1 FIRST, O songs, for a prelude, Lightly strike on the stretchâ€™d tympanum, pride and joy in my city, How she led the rest to armsâ€”how she gave the cue, How at once with lithe limbs, unwaiting a moment, she sprang; (O superb! O Manhattan, my own, my peerless! O strongest you in the hour of danger, in crisis! O truer than steel!) How you sprang! how you threw off the costumes of peace with indifferent hand; How your soft opera-music changed, and the drum and fife were heard in their stead; How you led to the war, (that shall serve for our prelude, songs of soldiers,) How Manhattan drum-taps led.
2 Forty years had I in my city seen soldiers parading; Forty years as a pageantâ€”till unawares, the Lady of this teeming and turbulent city, Sleepless amid her ships, her houses, her incalculable wealth, With her million children around herâ€”suddenly, At dead of night, at news from the south, Incensâ€™d, struck with clenchâ€™d hand the pavement.
A shock electricâ€”the night sustainâ€™d it; Till with ominous hum, our hive at day-break pourâ€™d out its myriads.
From the houses then, and the workshops, and through all the doorways, Leapt they tumultuousâ€”and lo! Manhattan arming.
3 To the drum-taps prompt, The young men falling in and arming; The mechanics arming, (the trowel, the jack-plane, the blacksmithâ€™s hammer, tost aside with precipitation;) The lawyer leaving his office, and armingâ€”the judge leaving the court; The driver deserting his wagon in the street, jumping down, throwing the reins abruptly down on the horsesâ€™ backs; The salesman leaving the storeâ€”the boss, book-keeper, porter, all leaving; Squads gather everywhere by common consent, and arm; The new recruits, even boysâ€”the old men show them how to wear their accoutrementsâ€”they buckle the straps carefully; Outdoors armingâ€”indoors armingâ€”the flash of the musket-barrels; The white tents cluster in campsâ€”the armâ€™d sentries aroundâ€”the sunrise cannon, and again at sunset; Armâ€™d regiments arrive every day, pass through the city, and embark from the wharves;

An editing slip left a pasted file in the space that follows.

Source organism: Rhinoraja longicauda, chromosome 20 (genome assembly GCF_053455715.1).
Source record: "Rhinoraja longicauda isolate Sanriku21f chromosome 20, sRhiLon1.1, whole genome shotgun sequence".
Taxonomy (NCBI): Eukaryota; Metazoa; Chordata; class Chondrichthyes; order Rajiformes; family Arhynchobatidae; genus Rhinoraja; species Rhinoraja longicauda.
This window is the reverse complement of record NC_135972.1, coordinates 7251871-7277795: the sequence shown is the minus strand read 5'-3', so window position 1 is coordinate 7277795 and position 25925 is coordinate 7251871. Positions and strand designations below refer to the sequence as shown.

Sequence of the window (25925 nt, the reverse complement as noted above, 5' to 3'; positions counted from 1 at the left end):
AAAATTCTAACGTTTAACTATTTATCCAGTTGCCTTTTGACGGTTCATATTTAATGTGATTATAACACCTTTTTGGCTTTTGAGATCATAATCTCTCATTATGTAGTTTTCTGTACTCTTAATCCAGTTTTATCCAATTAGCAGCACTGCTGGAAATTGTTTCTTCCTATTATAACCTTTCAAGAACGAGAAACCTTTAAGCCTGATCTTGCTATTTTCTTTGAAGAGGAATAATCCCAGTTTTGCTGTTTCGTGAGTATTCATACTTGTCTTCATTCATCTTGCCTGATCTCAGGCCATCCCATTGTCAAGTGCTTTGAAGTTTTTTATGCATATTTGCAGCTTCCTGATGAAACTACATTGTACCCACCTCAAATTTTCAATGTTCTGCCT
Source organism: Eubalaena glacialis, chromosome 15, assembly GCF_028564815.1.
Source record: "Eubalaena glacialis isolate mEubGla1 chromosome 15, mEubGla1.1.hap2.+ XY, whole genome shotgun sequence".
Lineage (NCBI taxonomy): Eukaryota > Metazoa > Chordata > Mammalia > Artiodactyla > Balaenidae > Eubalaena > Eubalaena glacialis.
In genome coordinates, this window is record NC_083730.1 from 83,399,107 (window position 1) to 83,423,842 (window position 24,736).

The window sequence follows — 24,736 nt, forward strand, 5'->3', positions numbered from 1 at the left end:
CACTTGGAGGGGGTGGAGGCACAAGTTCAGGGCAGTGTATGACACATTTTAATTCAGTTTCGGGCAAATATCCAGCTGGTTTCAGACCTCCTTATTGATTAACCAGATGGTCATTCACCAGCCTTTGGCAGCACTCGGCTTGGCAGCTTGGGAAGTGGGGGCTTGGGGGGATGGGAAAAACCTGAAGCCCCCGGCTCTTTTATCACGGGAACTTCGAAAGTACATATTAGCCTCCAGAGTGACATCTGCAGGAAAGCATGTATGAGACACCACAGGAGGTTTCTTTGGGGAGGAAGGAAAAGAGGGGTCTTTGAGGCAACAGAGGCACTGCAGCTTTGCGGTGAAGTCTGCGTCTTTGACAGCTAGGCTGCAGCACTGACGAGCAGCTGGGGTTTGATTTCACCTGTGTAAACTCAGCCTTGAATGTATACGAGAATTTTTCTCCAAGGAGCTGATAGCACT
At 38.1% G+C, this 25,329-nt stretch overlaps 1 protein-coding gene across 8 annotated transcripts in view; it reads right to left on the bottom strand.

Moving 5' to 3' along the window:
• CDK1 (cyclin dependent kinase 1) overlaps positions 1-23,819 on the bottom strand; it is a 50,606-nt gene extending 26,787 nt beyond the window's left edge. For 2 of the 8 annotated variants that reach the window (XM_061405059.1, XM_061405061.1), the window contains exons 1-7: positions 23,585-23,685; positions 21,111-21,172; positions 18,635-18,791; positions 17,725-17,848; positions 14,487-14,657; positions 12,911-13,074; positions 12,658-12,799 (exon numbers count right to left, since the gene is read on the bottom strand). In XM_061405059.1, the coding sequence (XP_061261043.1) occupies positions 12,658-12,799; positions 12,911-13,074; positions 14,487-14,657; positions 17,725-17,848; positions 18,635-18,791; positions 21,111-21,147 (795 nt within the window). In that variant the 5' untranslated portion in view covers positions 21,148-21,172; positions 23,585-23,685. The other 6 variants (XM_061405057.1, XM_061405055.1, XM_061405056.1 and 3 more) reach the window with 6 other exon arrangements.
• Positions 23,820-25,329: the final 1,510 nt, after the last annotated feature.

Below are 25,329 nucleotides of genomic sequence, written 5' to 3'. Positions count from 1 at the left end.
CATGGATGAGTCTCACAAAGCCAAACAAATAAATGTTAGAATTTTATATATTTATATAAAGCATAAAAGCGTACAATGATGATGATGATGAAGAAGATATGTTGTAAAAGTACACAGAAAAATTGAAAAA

(How good they look, as they tramp down to the river, sweaty, with their guns on their shoulders! How I love them! how I could hug them, with their brown faces, and their clothes and knapsacks coverâ€™d with dust!) The blood of the city upâ€”armâ€™d! armâ€™d! the cry everywhere; The flags flung out from the steeples of churches, and from all the public buildings and stores; The tearful partingâ€”the mother kisses her sonâ€”the son kisses his mother; (Loth is the mother to partâ€”yet not a word does she speak to detain him;) The tumultuous escortâ€”the ranks of policemen preceding, clearing the way; The unpent enthusiasmâ€”the wild cheers of the crowd for their favorites; The artilleryâ€”the silent cannons, bright as gold, drawn along, rumble lightly over the stones; (Silent cannonsâ€”soon to cease your silence! Soon, unlimberâ€™d, to begin the red business;) All the mutter of preparationâ€”all the determinâ€™d arming; The hospital serviceâ€”the lint, bandages, and medicines; The women volunteering for nursesâ€”the work begun for, in earnestâ€”no mere parade now; War! an armâ€™d race is advancing!â€”the welcome for battleâ€”no turning away; War! be it weeks, months, or yearsâ€”an armâ€™d race is advancing to welcome it.
4 Mannahatta a-march!â€”and itâ€™s O to sing it well! Itâ€™s O for a manly life in the camp! And the sturdy artillery! The guns, bright as goldâ€”the work for giantsâ€”to serve well the guns: Unlimber them! no more, as the past forty years, for salutes for courtesies merely; Put in something else now besides powder and wadding.
5 And you, Lady of Ships! you Mannahatta! Old matron of this proud, friendly, turbulent city! Often in peace and wealth you were pensive, or covertly frownâ€™d amid all your children; But now you smile with joy, exulting old Mannahatta!